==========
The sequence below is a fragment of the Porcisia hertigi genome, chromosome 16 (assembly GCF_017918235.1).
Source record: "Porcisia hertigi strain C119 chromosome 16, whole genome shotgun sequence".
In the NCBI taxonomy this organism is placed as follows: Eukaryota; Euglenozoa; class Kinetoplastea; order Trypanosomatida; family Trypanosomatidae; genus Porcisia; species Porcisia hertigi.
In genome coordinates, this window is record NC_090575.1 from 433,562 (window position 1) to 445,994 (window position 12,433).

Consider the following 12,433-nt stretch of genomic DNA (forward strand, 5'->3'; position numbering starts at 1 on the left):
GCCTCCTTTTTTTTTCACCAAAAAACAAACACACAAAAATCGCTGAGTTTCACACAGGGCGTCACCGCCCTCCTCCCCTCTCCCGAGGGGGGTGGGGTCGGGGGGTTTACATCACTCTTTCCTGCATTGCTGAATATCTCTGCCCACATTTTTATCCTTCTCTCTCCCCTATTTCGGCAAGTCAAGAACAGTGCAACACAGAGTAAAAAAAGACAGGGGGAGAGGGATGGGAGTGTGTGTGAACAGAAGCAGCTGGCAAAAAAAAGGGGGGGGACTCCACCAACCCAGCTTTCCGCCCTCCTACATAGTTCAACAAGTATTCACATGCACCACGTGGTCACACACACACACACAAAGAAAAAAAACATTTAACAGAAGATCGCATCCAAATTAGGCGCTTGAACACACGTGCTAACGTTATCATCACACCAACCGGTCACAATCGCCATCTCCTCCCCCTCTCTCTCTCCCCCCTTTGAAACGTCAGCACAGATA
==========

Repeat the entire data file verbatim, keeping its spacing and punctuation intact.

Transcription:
The sequence below is a fragment of the Porcisia hertigi genome, chromosome 16 (assembly GCF_017918235.1).
Source record: "Porcisia hertigi strain C119 chromosome 16, whole genome shotgun sequence".
In the NCBI taxonomy this organism is placed as follows: Eukaryota; Euglenozoa; class Kinetoplastea; order Trypanosomatida; family Trypanosomatidae; genus Porcisia; species Porcisia hertigi.
In genome coordinates, this window is record NC_090575.1 from 433,562 (window position 1) to 445,994 (window position 12,433).

Consider the following 12,433-nt stretch of genomic DNA (forward strand, 5'->3'; position numbering starts at 1 on the left):
GCCTCCTTTTTTTTTCACCAAAAAACAAACACACAAAAATCGCTGAGTTTCACACAGGGCGTCACCGCCCTCCTCCCCTCTCCCGAGGGGGGTGGGGTCGGGGGGTTTACATCACTCTTTCCTGCATTGCTGAATATCTCTGCCCACATTTTTATCCTTCTCTCTCCCCTATTTCGGCAAGTCAAGAACAGTGCAACACAGAGTAAAAAAAGACAGGGGGAGAGGGATGGGAGTGTGTGTGAACAGAAGCAGCTGGCAAAAAAAAGGGGGGGGACTCCACCAACCCAGCTTTCCGCCCTCCTACATAGTTCAACAAGTATTCACATGCACCACGTGGTCACACACACACACACAAAGAAAAAAAACATTTAACAGAAGATCGCATCCAAATTAGGCGCTTGAACACACGTGCTAACGTTATCATCACACCAACCGGTCACAATCGCCATCTCCTCCCCCTCTCTCTCTCCCCCCTTTGAAACGTCAGCACAGATA